Cats at Casa de Dulce y López
"Donut Head" wearing a cone after surgery.
The world of cats at Casa de Dulce y López has been blessed with the addition of Laguna. She has managed to charm every human and cat in the house as well as being a spark that keeps life at the Casa interesting. We had expected Pojoaque to be a small cat like his brother Nambe, but he is a huge cat. We also expected Laguna to be the large cat, and at eight months, she is still very small. Unexpected outcomes can be so delightful. After years of having a Casa full of elderly cats, it is so enjoyable to lay in bed at night and hear rapid paw steps of kitties chasing each other back and forth in their favorite game of chase.
The world of the feral cats at Casa de Dulce y López hasn’t been as blessed. Ildy and Clara would disappear for over a week every once in a while, and finally, they never came back. I knew that loving feral cats would have its share of broken hearts, but I didn’t expect them so soon. We still have Sophie, Nambe and Juan, plus an exact mini version of Nambe and Juan has joined the group. We’ve wondered if he was their father, yet compared to Juan, Nambe and even our Pojoaque, our new gray guy is so small. Sophie is very close to letting Jim get near her, but someone in the past broke our Sophie’s heart. Brokenhearted kitties have a hard time trusting humans again.
In the past six months I have updated and added hundreds of new people to my genealogy web pages. In earlier posts I mentioned all the great sources I’ve used to research medieval British genealogy, but I forgot a few important ones.
Some Notes on Medieval English Genealogy not only has some great resources itself, but also has links and leads to others. I’ve found their Some corrections and additions to the Complete Peerage very helpful when working with Cokayne’s Complete Peerage.
Foundation for Medieval Genealogy and Charles Cawley’s Medieval Lands: Charles Cawley has very carefully checked his sources for his work, and his work is very impressive. His entries are mainly noble or royal folk.
GEN-MEDIEVAL/soc.genealogy.medieval and their archives: There have been times that the good folks who post on soc.genealogy.medieval have helped me out of deep fogs of confusion. Also, they make me question my own work, which I find always is very helpful.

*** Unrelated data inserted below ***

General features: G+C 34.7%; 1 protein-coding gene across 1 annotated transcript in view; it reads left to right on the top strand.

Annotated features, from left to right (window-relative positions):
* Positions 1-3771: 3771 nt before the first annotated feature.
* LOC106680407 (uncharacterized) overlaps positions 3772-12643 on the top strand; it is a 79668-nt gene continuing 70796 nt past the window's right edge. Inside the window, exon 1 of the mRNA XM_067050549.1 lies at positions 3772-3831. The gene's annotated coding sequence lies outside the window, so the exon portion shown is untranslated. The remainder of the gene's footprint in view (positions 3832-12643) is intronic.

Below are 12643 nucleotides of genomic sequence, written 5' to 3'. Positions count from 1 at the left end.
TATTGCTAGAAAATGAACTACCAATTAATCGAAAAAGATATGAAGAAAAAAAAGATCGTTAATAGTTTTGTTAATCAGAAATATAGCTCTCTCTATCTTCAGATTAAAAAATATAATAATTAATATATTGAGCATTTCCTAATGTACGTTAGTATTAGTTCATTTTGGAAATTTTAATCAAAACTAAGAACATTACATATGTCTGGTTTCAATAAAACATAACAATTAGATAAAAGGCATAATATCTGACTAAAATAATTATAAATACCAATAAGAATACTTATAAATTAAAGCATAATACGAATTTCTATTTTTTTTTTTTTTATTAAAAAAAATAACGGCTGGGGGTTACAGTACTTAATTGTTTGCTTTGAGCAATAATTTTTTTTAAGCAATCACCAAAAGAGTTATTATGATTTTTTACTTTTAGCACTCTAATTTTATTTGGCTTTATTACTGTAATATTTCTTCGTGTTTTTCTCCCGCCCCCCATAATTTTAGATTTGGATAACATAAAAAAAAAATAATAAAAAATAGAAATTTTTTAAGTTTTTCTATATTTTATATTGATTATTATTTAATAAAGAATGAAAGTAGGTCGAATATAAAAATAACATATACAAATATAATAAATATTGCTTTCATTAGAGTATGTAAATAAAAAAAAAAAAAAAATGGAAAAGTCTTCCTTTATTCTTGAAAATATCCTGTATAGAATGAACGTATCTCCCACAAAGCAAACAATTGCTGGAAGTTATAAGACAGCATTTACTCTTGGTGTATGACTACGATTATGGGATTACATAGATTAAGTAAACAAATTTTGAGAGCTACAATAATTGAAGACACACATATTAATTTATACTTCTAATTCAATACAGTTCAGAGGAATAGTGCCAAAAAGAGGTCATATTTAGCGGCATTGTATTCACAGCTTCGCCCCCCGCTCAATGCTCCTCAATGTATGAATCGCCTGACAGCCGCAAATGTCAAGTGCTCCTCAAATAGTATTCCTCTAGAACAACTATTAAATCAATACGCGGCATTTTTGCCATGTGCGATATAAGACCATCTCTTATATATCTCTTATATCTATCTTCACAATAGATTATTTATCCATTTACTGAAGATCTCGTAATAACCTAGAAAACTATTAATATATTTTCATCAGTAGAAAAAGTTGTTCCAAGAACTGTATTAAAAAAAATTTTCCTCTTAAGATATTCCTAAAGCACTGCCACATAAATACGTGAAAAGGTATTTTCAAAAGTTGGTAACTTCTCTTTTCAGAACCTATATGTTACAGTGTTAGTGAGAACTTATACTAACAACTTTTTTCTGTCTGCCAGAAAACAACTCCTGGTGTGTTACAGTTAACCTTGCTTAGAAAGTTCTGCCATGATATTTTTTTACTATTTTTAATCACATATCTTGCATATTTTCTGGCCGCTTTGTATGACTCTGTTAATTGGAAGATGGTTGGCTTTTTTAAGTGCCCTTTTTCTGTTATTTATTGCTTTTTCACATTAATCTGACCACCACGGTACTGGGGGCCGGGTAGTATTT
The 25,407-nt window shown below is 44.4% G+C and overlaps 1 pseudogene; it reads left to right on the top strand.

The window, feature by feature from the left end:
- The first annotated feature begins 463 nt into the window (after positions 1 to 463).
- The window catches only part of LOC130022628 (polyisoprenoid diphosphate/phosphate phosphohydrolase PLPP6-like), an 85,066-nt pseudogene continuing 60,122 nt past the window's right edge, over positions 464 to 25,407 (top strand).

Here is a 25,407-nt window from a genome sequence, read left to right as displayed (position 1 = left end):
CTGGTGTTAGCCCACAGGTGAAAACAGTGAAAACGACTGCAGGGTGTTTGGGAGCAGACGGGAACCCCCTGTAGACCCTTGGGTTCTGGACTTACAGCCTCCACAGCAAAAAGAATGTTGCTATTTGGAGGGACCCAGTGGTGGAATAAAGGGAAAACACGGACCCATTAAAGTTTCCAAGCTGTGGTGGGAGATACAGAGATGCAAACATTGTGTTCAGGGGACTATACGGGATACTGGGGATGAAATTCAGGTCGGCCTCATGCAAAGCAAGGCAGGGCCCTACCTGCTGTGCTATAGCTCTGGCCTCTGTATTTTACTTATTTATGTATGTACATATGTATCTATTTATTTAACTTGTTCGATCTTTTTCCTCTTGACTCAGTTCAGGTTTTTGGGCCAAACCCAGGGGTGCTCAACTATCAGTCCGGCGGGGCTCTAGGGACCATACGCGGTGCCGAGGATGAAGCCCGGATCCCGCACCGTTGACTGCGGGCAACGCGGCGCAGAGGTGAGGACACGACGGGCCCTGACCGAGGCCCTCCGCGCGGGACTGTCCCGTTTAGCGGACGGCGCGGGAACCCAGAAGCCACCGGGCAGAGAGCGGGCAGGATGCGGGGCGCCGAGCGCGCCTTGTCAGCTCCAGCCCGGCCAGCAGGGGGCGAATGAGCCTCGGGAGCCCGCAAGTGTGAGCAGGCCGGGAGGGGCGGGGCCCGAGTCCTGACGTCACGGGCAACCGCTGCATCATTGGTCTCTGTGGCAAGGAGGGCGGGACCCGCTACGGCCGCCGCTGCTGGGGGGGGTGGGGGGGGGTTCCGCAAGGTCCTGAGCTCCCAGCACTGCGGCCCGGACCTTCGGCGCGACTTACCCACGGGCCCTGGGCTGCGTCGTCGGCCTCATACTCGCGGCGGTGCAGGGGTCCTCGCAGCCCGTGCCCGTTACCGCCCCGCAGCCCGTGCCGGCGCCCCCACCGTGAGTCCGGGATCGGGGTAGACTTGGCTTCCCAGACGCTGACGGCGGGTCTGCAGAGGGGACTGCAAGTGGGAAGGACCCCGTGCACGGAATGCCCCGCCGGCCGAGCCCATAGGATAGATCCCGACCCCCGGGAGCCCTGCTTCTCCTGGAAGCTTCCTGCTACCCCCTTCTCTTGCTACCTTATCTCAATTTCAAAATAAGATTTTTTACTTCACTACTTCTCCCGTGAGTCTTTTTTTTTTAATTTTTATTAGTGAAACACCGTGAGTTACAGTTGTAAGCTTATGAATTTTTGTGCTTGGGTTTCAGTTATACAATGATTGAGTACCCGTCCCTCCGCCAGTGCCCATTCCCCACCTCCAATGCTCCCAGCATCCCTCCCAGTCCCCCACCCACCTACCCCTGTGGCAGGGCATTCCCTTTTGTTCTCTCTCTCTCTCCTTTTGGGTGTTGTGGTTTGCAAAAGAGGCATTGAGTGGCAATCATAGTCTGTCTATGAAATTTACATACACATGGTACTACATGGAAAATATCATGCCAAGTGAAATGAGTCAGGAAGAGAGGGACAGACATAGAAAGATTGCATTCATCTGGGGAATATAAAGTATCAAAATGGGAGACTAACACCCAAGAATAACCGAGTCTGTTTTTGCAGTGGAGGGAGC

I had both my nephew’s and my mtDNA tested recently with the Family Tree DNA group. My nephew’s, or my Lopez male’s mtDNA happens to be U*, and my or my mother’s mtDNA is H. It seems that the U mtDNA is the oldest in Europe and people with mtDNA U were in Europe at the same time Neanderthals were there. The MtDNA H is one of the youngest mtDNAs in Europe. I’m not totally sure what all this means, but there has been an interesting outcome to my adding my results to the Family Tree DNA mtDNA matching database. I’ve found a lot of Hispanic New Mexicans with the mtDNA of H. We can find shared New Mexican ancestors, but these ancestors are via my father and not my mother, who has the mtDNA H, and whose female ancestors are likely from England.
My “mother line” is incomplete, as is my “father line.” I can find New Mexican ancestors who can be traced back to Native Americans in New México and the Valley of México, as well as to Spain, Portugal, Greece and even Belgium, but my oldest Lopez ancestor was living in Villa de Alburquerque in 1750 and married there in 1726. My oldest mother was born in Medville, Crawford, Pennsylvania about 1803. Like my father’s genealogy, I can trace other ancestors back to England, and even to the Norman conquest of England, but both mother and father lines stop the present day U.S.
Alburquerque, New México
My father line:
Carlos López (NM), Ramón López (NM), Celso López(NM), Ramon López (NM), Vicente Antonio López (NM), Diego López (NM), and possibly Miguel López (?)
My mother line:
Nancy López (NM), Eleanor Blair (NE), Mabel Cecilia Atwood(NE), Stella Ann Cole (PA), Celia Walker (PA), and Sarah Ann Ross (PA)